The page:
Budweiser is undoubtedly one of the most iconic and well known American beers around the world. Thanks to its countless commercials proclaiming it the “King of Beers” and “The Great American Lager” coupled with its near universal availability in the US, it’s hard to think of American beer without thinking of Budweiser. Unfortunately, Budweiser isn’t American at all, it’s Czech. That’s right, the beer that is most synonymous with America was actually stolen from a brewery in what today is the Czech Republic.

Pilsner, the style of beer Budweiser attempts to replicate, is originally a Czech style of beer. Originating in the Czech town of Pilsen, Pilsner is a German word which means “from Pilsen.” The first clue that the Great American Lager actually isn’t all that great or American comes from its name. ‘Budweiser’ is also a German word, meaning “from Budweis,” which is a town in the Czech Republic. When German-American immigrant Adolphus Busch started selling Budweiser in 1876, he decided to name it after the town he got the recipe from, Budweis. This wasn’t something the people of Budweis were too pleased about of course, considering they’d been brewing their own Budweiser beer since the 14th century.

As a result Anheuser-Busch and Budejovicky Budvar, the brewery in Budweis which sells the original Budweiser, have been locked in copyright disputes ever since. Currently they’ve reached an awkward truce which allows A-B to sell its beer in the US under the name ‘Budweiser’ while in most of Europe it must be sold as simply ‘Bud’ and in Germany it’s sold under the awkward name ‘Anheuser-Busch B.’ Budejovicky Budvar for it’s part is allowed to sell their beer under Budweiser in Europe while having to go by ‘Budweiser Budvar’ here in the States.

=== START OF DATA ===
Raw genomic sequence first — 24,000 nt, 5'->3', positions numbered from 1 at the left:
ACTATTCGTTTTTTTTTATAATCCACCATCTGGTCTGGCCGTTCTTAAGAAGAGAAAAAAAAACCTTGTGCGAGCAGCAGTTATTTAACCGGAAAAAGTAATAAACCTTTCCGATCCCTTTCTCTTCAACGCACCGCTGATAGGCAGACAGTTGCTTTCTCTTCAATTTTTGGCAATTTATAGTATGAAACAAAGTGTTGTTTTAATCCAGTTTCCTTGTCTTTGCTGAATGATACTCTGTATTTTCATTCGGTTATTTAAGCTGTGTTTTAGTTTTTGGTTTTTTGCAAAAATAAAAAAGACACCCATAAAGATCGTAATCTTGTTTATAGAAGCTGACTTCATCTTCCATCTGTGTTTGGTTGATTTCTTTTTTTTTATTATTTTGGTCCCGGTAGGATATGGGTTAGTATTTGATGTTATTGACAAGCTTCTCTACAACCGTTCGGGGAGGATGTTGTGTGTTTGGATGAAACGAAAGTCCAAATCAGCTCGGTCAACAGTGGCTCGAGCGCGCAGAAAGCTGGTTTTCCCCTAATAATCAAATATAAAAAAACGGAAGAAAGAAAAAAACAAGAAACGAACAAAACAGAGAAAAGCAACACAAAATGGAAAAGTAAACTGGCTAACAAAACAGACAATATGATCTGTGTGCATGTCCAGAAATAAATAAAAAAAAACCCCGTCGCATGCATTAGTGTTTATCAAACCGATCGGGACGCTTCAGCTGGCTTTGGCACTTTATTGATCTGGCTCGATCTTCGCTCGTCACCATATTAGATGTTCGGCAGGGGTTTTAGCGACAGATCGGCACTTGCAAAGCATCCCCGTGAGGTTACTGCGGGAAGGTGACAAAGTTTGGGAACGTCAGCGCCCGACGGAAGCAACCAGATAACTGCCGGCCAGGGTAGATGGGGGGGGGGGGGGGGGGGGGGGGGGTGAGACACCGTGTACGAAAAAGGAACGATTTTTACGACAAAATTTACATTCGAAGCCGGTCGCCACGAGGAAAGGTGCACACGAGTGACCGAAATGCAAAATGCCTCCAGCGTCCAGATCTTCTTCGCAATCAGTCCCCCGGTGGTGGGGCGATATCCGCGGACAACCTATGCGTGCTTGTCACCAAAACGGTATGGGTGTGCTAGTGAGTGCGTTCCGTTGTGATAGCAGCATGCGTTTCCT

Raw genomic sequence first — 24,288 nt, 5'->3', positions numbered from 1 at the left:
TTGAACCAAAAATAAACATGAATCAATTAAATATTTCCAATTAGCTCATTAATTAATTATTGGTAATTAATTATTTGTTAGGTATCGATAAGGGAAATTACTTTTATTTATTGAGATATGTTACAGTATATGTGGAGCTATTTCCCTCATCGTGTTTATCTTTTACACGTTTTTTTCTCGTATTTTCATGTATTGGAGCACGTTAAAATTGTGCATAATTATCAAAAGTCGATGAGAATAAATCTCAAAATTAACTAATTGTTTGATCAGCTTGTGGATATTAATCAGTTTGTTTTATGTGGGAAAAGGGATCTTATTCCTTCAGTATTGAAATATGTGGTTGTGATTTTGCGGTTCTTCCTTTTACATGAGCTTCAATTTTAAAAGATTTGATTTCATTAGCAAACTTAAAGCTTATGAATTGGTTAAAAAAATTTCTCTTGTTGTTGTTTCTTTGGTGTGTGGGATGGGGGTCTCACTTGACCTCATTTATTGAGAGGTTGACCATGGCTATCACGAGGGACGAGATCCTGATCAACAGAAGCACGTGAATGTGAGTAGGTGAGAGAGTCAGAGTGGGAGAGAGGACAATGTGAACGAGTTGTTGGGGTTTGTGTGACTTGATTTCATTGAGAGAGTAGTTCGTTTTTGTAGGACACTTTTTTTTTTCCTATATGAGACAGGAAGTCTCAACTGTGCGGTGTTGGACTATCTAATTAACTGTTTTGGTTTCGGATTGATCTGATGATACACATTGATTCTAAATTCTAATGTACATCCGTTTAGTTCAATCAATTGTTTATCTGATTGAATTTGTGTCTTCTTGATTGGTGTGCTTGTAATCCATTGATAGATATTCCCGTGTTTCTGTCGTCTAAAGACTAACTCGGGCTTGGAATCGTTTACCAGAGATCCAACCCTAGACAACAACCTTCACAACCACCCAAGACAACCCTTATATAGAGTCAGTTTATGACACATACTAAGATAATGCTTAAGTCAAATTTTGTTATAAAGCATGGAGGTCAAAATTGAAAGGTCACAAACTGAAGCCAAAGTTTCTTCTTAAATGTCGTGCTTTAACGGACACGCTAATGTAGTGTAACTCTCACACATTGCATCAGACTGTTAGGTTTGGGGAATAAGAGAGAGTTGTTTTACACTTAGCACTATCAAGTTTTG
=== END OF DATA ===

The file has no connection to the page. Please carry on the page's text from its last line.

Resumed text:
Budweiser "Bud" and Bud Budvar

To give A-B some credit, they didn’t simply ‘borrow’ the recipe and name from Budejovicky Budvar, they also dumbed down the recipe, replacing much of the barley and grains used in the Czech version with flavorless adjuncts like rice and corn. Nothing says American like stealing from other countries and making bland, watery beer. So I guess in a lot of ways Budweiser is the Great American Lager. God Bless America!

All drinks have ‘drinkability.’ Shut up, Bud Light.

Posted on July 2nd, 2009

Bud Light & Drinkability

Budweiser has recently launched a major ad campaign centered around Bud Light’s unique ability to be placed in your mouth and swallowed, or as they refer to it, “drinkability.”

This is apparently something that sets Bud Light apart from other drinks. Really Budweiser? Let’s take a look at one of those ads.

I have to agree with Budweiser on a few points. Something is generally easier to drink when it’s not being sprayed at you from a hose at full blast, or not hot sauce, or not hail (which as a solid and not a liquid is in fact impossible to drink.) Last time I checked however none of the other light beers out there were any of these things, they were in fact beer, and generally served in glasses. So unless there’s some brewing company I don’t know about making a hail and Tabasco flavored beer that’s sprayed at you from a hose, I’m not sure if Budweiser is really making much of a claim for Bud Light.